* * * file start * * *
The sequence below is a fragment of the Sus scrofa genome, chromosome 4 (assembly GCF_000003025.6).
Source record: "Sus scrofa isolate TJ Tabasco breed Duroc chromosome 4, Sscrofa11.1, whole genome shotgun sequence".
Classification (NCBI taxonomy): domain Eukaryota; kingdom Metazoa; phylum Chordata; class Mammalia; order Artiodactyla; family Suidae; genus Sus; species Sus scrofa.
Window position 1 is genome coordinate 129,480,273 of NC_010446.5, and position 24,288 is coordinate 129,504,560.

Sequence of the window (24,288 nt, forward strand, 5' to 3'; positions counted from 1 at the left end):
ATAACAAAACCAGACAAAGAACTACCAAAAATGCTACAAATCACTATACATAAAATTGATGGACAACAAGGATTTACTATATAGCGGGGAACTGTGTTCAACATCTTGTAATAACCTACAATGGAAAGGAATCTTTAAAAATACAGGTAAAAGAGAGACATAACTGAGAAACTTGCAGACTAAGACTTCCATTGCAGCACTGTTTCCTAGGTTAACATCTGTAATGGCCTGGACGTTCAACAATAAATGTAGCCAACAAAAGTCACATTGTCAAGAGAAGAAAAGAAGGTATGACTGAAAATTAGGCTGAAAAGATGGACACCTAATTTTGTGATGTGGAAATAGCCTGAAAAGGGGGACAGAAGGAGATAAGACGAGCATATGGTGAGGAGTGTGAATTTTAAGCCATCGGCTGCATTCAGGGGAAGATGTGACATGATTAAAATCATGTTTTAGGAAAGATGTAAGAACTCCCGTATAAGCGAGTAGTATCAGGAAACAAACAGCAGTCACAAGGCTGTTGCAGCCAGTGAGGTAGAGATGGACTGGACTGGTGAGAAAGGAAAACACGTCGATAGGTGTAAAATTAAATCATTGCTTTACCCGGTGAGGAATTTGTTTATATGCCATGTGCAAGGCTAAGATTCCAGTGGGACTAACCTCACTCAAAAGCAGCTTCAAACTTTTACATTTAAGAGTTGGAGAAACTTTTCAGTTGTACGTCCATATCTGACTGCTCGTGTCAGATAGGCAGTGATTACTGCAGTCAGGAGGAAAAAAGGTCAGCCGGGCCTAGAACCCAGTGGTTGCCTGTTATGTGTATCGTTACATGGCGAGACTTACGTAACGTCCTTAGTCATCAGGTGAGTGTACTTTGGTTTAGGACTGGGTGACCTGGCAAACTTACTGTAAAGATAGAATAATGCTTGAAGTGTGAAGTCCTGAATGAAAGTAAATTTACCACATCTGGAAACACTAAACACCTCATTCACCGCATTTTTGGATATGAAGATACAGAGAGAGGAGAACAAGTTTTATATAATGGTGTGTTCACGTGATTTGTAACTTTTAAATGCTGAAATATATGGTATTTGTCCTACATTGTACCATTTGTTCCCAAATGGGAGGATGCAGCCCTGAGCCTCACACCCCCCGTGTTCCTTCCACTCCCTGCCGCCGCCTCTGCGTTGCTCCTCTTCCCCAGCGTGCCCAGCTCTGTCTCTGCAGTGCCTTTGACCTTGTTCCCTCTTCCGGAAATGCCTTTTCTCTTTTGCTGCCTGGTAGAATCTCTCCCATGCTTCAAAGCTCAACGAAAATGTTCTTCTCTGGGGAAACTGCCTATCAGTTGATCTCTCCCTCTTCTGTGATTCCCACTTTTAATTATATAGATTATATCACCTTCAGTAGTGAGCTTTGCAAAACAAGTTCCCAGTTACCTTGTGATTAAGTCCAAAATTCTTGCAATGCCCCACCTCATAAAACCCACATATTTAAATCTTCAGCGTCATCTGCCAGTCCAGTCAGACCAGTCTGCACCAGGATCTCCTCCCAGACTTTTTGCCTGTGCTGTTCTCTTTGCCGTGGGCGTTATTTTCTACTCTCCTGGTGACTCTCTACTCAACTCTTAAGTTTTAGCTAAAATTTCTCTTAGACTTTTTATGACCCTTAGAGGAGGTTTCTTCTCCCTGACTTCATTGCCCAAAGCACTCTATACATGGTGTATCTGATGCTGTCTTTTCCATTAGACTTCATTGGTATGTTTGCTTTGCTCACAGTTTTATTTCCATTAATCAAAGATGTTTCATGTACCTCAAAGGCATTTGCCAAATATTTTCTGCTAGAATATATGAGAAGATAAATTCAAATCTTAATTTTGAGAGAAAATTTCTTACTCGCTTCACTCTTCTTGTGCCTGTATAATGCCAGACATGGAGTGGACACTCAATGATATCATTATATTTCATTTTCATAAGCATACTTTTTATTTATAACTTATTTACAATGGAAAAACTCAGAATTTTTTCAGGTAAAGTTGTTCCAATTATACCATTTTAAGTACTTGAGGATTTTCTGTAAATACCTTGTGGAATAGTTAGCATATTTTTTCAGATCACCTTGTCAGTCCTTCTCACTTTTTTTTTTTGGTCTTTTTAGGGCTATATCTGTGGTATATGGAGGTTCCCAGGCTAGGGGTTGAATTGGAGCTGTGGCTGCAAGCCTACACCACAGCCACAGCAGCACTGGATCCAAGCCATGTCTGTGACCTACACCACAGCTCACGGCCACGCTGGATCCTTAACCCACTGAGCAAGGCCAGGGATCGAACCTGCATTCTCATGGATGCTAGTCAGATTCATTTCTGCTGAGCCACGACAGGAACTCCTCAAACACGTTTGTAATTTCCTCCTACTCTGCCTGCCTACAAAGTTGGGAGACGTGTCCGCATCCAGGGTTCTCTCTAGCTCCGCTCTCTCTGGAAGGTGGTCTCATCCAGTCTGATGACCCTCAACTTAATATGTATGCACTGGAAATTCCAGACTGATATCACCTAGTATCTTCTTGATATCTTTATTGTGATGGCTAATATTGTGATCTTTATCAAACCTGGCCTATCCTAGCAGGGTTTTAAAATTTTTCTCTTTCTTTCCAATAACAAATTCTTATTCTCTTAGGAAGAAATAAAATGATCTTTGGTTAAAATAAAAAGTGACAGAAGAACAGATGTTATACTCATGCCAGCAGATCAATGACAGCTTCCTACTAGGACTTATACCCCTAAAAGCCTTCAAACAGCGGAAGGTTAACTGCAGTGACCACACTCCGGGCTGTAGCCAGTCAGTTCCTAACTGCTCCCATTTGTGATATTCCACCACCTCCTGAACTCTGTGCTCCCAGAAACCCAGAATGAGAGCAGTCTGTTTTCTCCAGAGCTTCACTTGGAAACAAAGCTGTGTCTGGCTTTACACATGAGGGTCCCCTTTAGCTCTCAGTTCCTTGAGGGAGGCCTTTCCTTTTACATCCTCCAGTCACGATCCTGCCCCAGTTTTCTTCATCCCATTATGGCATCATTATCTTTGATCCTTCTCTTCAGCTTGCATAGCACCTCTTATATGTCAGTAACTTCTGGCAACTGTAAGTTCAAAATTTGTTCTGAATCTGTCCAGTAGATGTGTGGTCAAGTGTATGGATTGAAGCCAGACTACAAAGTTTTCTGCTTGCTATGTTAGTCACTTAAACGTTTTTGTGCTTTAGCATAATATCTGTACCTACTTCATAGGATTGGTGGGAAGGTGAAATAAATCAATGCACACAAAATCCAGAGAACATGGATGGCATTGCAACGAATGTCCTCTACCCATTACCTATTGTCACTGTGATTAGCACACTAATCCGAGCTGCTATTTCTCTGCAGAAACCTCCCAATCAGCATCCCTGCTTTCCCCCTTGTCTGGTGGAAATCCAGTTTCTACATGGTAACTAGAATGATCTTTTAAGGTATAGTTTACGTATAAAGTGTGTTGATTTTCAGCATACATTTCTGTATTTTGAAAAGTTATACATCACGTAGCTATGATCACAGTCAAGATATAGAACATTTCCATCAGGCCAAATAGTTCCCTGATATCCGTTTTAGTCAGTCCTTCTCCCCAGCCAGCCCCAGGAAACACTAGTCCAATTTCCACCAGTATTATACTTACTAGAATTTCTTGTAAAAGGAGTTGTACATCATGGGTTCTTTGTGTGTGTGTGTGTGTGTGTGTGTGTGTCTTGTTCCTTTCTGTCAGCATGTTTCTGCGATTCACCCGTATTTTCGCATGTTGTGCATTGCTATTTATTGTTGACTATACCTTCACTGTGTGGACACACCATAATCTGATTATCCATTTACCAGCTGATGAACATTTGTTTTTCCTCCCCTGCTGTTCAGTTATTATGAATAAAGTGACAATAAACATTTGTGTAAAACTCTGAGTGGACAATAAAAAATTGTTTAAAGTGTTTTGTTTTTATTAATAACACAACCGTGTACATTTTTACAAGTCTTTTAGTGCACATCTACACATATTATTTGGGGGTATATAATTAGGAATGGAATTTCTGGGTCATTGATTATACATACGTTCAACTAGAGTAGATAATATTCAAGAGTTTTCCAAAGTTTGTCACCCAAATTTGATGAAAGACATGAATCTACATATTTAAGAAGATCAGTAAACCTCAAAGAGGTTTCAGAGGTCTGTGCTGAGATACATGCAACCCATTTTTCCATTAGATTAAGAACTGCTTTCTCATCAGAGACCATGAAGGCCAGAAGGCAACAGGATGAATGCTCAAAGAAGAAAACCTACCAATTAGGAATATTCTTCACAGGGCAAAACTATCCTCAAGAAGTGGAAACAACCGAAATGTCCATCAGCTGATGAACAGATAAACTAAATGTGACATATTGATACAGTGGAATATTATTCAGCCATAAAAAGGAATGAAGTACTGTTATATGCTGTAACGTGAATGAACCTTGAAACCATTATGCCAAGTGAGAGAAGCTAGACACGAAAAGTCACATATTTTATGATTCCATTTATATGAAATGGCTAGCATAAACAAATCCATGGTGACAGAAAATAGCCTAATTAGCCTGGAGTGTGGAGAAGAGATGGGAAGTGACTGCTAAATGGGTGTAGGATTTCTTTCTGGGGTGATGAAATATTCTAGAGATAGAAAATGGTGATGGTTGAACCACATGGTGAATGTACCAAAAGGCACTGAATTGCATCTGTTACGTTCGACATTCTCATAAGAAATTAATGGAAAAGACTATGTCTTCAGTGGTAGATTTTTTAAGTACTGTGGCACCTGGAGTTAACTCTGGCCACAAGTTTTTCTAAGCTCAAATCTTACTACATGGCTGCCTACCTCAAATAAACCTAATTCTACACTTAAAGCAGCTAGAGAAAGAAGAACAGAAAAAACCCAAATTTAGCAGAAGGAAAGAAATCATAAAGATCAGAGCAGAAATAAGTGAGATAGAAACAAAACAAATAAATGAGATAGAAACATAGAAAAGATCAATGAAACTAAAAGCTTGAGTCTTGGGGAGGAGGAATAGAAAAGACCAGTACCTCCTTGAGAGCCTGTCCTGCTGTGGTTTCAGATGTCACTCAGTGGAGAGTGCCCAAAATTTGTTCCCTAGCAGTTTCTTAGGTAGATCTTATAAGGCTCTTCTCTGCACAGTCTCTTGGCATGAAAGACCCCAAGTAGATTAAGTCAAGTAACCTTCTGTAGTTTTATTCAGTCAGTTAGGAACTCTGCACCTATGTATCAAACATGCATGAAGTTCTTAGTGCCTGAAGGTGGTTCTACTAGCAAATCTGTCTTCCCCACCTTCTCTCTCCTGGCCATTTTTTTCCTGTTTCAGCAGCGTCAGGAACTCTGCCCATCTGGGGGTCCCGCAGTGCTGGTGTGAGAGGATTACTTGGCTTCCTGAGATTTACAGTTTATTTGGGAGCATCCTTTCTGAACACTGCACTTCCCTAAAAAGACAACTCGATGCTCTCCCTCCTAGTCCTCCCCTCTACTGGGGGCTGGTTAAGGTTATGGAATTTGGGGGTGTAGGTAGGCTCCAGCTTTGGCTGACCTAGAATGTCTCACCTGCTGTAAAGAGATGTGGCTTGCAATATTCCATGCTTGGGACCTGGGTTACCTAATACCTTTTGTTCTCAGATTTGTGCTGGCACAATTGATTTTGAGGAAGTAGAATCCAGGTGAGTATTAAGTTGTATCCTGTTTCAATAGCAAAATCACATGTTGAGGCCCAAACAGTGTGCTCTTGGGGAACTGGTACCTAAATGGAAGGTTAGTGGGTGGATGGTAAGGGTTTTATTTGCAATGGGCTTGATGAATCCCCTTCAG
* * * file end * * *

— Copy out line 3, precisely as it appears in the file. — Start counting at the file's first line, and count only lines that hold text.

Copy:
Classification (NCBI taxonomy): domain Eukaryota; kingdom Metazoa; phylum Chordata; class Mammalia; order Artiodactyla; family Suidae; genus Sus; species Sus scrofa.